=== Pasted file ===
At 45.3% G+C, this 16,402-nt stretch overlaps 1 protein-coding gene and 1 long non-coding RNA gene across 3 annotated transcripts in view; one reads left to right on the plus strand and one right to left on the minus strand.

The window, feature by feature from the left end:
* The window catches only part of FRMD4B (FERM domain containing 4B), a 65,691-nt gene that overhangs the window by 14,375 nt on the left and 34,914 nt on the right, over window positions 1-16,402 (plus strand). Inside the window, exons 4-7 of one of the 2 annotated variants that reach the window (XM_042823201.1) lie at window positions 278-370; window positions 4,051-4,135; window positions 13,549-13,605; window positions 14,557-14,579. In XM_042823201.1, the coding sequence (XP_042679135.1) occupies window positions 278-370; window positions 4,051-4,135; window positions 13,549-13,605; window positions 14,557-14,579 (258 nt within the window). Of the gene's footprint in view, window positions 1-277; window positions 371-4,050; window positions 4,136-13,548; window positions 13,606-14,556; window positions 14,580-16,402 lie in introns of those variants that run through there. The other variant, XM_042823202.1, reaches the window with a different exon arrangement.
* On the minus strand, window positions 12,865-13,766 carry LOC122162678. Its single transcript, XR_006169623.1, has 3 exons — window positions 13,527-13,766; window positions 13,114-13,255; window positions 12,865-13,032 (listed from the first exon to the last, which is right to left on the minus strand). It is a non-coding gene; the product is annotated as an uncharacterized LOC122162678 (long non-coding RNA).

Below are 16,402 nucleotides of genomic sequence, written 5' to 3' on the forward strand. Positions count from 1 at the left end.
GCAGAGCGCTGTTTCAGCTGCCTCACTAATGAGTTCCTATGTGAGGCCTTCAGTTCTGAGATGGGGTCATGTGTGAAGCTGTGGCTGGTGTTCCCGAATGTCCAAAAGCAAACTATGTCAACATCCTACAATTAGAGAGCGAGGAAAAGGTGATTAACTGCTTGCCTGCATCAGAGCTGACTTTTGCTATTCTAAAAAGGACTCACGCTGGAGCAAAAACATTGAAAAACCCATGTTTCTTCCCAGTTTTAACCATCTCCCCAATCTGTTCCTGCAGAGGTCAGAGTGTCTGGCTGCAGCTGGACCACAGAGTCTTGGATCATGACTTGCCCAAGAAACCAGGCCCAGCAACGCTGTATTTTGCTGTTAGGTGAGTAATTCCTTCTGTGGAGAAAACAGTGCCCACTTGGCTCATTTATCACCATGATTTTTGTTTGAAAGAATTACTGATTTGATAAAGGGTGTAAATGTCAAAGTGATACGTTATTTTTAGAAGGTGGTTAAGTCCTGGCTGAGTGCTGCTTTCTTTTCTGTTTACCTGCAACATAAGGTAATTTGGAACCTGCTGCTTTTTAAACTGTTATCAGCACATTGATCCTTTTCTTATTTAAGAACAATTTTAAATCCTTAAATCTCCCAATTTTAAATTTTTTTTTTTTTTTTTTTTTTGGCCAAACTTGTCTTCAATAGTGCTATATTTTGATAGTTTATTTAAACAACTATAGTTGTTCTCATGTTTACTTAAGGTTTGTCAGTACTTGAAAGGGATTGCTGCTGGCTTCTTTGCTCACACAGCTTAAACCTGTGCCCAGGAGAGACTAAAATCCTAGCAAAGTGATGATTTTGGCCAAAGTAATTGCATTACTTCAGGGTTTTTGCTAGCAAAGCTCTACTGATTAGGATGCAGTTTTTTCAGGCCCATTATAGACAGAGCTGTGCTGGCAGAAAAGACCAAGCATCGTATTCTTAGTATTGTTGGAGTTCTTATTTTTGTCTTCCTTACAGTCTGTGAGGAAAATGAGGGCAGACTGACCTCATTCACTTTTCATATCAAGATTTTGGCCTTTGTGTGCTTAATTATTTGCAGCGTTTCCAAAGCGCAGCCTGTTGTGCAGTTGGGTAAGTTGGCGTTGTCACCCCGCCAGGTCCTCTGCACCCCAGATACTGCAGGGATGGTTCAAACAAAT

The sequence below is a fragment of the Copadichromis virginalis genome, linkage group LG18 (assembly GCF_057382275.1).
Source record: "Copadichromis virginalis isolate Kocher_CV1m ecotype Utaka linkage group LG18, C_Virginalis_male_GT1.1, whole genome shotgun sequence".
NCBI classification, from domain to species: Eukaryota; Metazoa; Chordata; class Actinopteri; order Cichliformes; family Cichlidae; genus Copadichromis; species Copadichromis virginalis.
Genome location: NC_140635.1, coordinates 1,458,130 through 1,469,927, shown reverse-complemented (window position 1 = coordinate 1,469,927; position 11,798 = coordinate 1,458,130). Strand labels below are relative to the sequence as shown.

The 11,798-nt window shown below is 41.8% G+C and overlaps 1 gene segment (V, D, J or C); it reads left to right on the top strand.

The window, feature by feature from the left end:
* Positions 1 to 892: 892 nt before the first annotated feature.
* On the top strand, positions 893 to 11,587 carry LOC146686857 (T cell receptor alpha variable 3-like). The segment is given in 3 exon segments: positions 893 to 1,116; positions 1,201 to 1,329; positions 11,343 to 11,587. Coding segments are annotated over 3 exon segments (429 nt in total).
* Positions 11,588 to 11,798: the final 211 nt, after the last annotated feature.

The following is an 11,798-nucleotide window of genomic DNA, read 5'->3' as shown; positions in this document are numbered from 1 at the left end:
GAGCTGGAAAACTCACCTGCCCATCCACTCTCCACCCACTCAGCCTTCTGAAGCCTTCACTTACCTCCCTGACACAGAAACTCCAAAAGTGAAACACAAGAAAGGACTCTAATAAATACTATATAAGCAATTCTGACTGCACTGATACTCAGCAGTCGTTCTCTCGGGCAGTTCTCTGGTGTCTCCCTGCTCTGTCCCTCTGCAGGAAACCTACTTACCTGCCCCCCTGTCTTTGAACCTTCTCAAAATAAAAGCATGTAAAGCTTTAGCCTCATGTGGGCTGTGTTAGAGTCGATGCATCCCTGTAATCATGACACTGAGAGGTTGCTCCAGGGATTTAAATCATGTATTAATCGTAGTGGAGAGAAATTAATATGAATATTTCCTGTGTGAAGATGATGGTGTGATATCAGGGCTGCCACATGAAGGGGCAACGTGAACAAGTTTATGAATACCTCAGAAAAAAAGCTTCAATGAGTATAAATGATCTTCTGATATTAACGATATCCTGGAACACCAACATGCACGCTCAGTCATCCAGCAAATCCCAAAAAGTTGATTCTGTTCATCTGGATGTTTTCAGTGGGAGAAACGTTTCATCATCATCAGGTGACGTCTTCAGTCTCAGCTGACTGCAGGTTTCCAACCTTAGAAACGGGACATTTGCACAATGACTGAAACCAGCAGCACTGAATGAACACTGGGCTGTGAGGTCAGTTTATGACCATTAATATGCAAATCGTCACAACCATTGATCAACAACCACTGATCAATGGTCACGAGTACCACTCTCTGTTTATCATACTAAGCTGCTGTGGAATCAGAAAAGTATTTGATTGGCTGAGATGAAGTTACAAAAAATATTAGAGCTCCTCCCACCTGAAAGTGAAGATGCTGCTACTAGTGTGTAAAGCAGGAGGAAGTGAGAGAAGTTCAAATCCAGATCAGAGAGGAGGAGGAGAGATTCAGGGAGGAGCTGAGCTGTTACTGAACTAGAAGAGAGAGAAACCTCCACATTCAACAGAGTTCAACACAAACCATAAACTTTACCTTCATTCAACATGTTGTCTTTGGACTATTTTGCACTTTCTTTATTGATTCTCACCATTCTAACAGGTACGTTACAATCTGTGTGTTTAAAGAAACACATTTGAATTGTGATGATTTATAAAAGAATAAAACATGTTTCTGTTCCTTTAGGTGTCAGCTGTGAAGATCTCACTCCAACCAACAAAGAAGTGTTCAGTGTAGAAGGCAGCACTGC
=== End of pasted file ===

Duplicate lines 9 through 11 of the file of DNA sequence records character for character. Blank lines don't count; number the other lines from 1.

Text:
NCBI classification, from domain to species: Eukaryota; Metazoa; Chordata; class Actinopteri; order Cichliformes; family Cichlidae; genus Copadichromis; species Copadichromis virginalis.
Genome location: NC_140635.1, coordinates 1,458,130 through 1,469,927, shown reverse-complemented (window position 1 = coordinate 1,469,927; position 11,798 = coordinate 1,458,130). Strand labels below are relative to the sequence as shown.

The 11,798-nt window shown below is 41.8% G+C and overlaps 1 gene segment (V, D, J or C); it reads left to right on the top strand.